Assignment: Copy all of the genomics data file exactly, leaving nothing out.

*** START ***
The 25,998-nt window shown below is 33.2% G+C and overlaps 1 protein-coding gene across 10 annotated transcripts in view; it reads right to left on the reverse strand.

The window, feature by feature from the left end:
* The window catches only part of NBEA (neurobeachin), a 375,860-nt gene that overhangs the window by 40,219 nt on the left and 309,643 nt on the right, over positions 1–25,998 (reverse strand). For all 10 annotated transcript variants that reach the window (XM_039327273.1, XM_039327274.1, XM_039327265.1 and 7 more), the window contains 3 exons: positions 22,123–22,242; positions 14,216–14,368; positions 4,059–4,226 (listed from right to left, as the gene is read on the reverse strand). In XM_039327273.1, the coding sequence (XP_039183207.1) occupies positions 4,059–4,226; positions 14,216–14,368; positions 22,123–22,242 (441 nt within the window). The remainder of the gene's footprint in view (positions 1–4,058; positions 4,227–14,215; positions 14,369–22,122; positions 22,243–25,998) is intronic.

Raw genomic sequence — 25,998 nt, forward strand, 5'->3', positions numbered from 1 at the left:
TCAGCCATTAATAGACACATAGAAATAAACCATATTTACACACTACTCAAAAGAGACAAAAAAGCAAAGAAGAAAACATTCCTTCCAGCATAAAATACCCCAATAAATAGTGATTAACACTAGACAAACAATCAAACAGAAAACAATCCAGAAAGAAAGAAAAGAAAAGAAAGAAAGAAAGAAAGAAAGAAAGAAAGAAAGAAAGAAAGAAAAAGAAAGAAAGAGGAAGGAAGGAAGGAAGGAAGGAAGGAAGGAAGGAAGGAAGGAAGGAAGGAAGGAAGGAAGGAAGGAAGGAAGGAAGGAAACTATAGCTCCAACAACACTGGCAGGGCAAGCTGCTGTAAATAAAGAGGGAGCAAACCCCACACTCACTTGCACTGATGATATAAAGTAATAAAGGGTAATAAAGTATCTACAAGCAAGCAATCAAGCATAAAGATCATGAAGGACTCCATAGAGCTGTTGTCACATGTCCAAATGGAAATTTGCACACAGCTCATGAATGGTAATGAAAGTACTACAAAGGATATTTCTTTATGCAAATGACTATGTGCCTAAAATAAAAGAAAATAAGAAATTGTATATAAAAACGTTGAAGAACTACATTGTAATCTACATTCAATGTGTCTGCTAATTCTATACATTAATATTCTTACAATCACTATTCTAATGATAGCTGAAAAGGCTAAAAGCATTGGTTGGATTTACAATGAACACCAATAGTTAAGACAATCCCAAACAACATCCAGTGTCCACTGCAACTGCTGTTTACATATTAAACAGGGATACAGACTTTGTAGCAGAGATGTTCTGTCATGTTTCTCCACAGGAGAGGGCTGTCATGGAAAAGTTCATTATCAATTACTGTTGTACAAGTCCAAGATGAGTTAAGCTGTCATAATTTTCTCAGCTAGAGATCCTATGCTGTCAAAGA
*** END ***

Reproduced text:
The 25,998-nt window shown below is 33.2% G+C and overlaps 1 protein-coding gene across 10 annotated transcripts in view; it reads right to left on the reverse strand.

The window, feature by feature from the left end:
* The window catches only part of NBEA (neurobeachin), a 375,860-nt gene that overhangs the window by 40,219 nt on the left and 309,643 nt on the right, over positions 1–25,998 (reverse strand). For all 10 annotated transcript variants that reach the window (XM_039327273.1, XM_039327274.1, XM_039327265.1 and 7 more), the window contains 3 exons: positions 22,123–22,242; positions 14,216–14,368; positions 4,059–4,226 (listed from right to left, as the gene is read on the reverse strand). In XM_039327273.1, the coding sequence (XP_039183207.1) occupies positions 4,059–4,226; positions 14,216–14,368; positions 22,123–22,242 (441 nt within the window). The remainder of the gene's footprint in view (positions 1–4,058; positions 4,227–14,215; positions 14,369–22,122; positions 22,243–25,998) is intronic.

Raw genomic sequence — 25,998 nt, forward strand, 5'->3', positions numbered from 1 at the left:
TCAGCCATTAATAGACACATAGAAATAAACCATATTTACACACTACTCAAAAGAGACAAAAAAGCAAAGAAGAAAACATTCCTTCCAGCATAAAATACCCCAATAAATAGTGATTAACACTAGACAAACAATCAAACAGAAAACAATCCAGAAAGAAAGAAAAGAAAAGAAAGAAAGAAAGAAAGAAAGAAAGAAAGAAAGAAAGAAAGAAAAAGAAAGAAAGAGGAAGGAAGGAAGGAAGGAAGGAAGGAAGGAAGGAAGGAAGGAAGGAAGGAAGGAAGGAAGGAAGGAAGGAAGGAAGGAAACTATAGCTCCAACAACACTGGCAGGGCAAGCTGCTGTAAATAAAGAGGGAGCAAACCCCACACTCACTTGCACTGATGATATAAAGTAATAAAGGGTAATAAAGTATCTACAAGCAAGCAATCAAGCATAAAGATCATGAAGGACTCCATAGAGCTGTTGTCACATGTCCAAATGGAAATTTGCACACAGCTCATGAATGGTAATGAAAGTACTACAAAGGATATTTCTTTATGCAAATGACTATGTGCCTAAAATAAAAGAAAATAAGAAATTGTATATAAAAACGTTGAAGAACTACATTGTAATCTACATTCAATGTGTCTGCTAATTCTATACATTAATATTCTTACAATCACTATTCTAATGATAGCTGAAAAGGCTAAAAGCATTGGTTGGATTTACAATGAACACCAATAGTTAAGACAATCCCAAACAACATCCAGTGTCCACTGCAACTGCTGTTTACATATTAAACAGGGATACAGACTTTGTAGCAGAGATGTTCTGTCATGTTTCTCCACAGGAGAGGGCTGTCATGGAAAAGTTCATTATCAATTACTGTTGTACAAGTCCAAGATGAGTTAAGCTGTCATAATTTTCTCAGCTAGAGATCCTATGCTGTCAAAGA